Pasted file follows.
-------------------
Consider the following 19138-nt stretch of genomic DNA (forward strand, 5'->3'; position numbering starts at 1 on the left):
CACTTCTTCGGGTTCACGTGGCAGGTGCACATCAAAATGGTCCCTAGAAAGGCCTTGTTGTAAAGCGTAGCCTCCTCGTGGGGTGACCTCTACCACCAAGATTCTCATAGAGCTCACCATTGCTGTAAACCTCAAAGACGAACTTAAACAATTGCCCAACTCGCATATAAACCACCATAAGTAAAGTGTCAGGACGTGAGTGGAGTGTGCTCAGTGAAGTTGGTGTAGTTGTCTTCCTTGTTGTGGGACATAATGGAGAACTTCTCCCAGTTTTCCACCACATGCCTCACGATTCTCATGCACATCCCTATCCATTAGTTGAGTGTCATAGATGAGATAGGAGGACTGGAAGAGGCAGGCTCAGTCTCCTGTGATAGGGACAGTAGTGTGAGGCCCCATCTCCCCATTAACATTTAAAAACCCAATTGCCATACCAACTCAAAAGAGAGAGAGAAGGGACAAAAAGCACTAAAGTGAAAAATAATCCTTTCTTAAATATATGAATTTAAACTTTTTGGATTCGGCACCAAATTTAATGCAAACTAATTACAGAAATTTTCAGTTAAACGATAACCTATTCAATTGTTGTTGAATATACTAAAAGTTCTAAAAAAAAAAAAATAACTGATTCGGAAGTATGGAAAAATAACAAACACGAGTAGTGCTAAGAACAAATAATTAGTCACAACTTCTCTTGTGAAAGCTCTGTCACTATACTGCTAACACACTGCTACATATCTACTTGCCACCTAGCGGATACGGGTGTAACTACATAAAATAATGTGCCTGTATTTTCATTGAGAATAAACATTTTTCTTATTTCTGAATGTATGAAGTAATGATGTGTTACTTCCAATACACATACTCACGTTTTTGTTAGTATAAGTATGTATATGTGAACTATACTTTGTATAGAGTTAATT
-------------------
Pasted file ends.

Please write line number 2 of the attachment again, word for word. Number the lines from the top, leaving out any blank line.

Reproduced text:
CACTTCTTCGGGTTCACGTGGCAGGTGCACATCAAAATGGTCCCTAGAAAGGCCTTGTTGTAAAGCGTAGCCTCCTCGTGGGGTGACCTCTACCACCAAGATTCTCATAGAGCTCACCATTGCTGTAAACCTCAAAGACGAACTTAAACAATTGCCCAACTCGCATATAAACCACCATAAGTAAAGTGTCAGGACGTGAGTGGAGTGTGCTCAGTGAAGTTGGTGTAGTTGTCTTCCTTGTTGTGGGACATAATGGAGAACTTCTCCCAGTTTTCCACCACATGCCTCACGATTCTCATGCACATCCCTATCCATTAGTTGAGTGTCATAGATGAGATAGGAGGACTGGAAGAGGCAGGCTCAGTCTCCTGTGATAGGGACAGTAGTGTGAGGCCCCATCTCCCCATTAACATTTAAAAACCCAATTGCCATACCAACTCAAAAGAGAGAGAGAAGGGACAAAAAGCACTAAAGTGAAAAATAATCCTTTCTTAAATATATGAATTTAAACTTTTTGGATTCGGCACCAAATTTAATGCAAACTAATTACAGAAATTTTCAGTTAAACGATAACCTATTCAATTGTTGTTGAATATACTAAAAGTTCTAAAAAAAAAAAAATAACTGATTCGGAAGTATGGAAAAATAACAAACACGAGTAGTGCTAAGAACAAATAATTAGTCACAACTTCTCTTGTGAAAGCTCTGTCACTATACTGCTAACACACTGCTACATATCTACTTGCCACCTAGCGGATACGGGTGTAACTACATAAAATAATGTGCCTGTATTTTCATTGAGAATAAACATTTTTCTTATTTCTGAATGTATGAAGTAATGATGTGTTACTTCCAATACACATACTCACGTTTTTGTTAGTATAAGTATGTATATGTGAACTATACTTTGTATAGAGTTAATT